2. Told not to look, Donald Trump looks at the solar eclipse

    National

    Of course he looked.

    Monday's solar eclipse — life-giving, eye-threatening, ostensibly apolitical — summoned the nation's First Viewer to the Truman Balcony of the White House around 2:38 p.m. Eastern time.

    The executive metaphor came quickly.

    President Donald Trump and first lady Melania Trump view the solar eclipse from the Truman balcony of the White House, in Washington, Aug. 21, 2017. [Al Drago | New York Times]
  3. Secret Service says it will run out of money to protect Trump and his family Sept. 30

    National

    WASHINGTON — The Secret Service said Monday that it has enough money to cover the cost of protecting President Donald Trump and his family through the end of September, but after that the agency will hit a federally mandated cap on salaries and overtime unless Congress intervenes.

    Secret service agents walk with President Donald Trump after a ceremony to welcome the 2016 NCAA Football National Champions the Clemson Tigers on the South Lawn of the White House on June 12, 2017. [Olivier Douliery | Sipa USA via TNS]
  4. After fraught debate, Trump to disclose new Afghanistan plan

    War

    WASHINGTON — President Donald Trump will unveil his updated Afghanistan policy Monday night in a rare, prime-time address to a nation that broadly shares his pessimism about American involvement in the 16-year conflict. Although he may send a few thousand more troops, there are no signs of a major shift in …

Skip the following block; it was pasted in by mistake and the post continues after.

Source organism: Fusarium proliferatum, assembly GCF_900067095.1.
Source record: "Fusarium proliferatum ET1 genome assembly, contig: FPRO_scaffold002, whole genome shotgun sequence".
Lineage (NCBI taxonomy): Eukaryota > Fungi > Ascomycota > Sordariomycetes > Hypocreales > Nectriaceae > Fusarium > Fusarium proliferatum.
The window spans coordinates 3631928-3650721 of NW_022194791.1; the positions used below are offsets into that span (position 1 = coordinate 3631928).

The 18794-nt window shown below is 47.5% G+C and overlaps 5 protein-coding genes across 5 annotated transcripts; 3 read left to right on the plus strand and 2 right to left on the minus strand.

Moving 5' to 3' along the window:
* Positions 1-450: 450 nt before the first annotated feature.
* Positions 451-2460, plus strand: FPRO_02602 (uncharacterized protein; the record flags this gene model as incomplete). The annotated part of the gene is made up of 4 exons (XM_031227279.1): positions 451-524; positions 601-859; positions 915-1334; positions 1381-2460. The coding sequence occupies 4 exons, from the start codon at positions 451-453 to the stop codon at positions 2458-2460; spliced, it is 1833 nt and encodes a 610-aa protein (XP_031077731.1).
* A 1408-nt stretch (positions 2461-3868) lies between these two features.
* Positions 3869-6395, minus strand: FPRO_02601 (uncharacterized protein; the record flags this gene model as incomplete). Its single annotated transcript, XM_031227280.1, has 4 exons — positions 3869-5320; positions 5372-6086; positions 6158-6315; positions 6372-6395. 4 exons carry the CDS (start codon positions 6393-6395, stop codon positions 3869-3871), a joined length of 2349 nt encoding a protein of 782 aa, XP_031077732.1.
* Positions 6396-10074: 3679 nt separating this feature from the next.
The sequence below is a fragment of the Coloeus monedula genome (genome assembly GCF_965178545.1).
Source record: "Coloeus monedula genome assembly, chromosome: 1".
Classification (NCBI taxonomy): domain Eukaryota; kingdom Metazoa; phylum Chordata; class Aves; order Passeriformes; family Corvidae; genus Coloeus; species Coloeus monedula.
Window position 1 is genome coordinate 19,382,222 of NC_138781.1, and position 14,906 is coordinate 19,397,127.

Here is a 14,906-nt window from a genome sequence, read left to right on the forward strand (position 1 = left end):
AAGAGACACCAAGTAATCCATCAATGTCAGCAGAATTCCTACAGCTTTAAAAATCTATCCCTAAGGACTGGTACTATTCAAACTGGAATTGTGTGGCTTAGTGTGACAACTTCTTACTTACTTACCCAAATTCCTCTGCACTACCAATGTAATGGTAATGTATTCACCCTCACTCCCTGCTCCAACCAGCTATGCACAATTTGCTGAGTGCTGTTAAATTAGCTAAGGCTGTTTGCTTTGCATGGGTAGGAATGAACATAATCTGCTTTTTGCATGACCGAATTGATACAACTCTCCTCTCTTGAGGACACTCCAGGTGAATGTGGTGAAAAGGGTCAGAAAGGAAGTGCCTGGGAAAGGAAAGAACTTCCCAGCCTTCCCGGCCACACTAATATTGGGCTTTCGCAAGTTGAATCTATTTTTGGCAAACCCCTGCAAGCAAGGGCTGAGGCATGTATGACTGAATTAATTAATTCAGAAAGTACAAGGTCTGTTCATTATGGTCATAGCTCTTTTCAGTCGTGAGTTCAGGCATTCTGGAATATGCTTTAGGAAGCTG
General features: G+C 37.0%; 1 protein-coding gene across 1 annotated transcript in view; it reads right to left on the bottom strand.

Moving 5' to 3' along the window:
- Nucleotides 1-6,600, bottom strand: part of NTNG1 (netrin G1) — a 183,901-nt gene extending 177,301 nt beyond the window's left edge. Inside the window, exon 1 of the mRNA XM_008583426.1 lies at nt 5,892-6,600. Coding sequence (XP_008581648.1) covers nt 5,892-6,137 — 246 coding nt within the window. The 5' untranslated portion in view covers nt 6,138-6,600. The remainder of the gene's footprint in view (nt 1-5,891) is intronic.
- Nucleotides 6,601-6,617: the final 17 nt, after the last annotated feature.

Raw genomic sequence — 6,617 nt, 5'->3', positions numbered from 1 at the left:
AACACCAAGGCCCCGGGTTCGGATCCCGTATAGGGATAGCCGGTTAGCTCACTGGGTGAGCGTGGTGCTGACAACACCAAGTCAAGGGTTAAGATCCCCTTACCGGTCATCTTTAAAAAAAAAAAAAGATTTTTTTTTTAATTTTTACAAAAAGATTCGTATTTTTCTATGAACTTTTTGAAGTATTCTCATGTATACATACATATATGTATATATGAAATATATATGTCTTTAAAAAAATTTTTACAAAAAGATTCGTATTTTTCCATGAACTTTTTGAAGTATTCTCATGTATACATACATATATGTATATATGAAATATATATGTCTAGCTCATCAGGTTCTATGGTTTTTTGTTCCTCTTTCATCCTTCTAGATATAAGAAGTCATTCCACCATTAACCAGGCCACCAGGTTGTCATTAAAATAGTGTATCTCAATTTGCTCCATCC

U.S. soldiers patrol the perimeter of a weapons cache near the U.S. military base in Bagram, Afghanistan in 2003. Sixteen years of U.S. warfare in Afghanistan have left the insurgents as strong as ever and the nation's future precarious. Facing a quagmire, President Donald Trump on Monday will outline his strategy for a country that has historically snared great powers and defied easy solutions.  [Associated Press (2003)]
  5. Trial begins for man accused of threatening to kill Tampa federal judge

    Criminal

    TAMPA — Jason Jerome Springer was in jail awaiting trial on a firearms charge when he heard inmates talking about a case that had made the news.

    His attorney said Jason Jerome Springer, 39, just talked, and there was “no true threat.”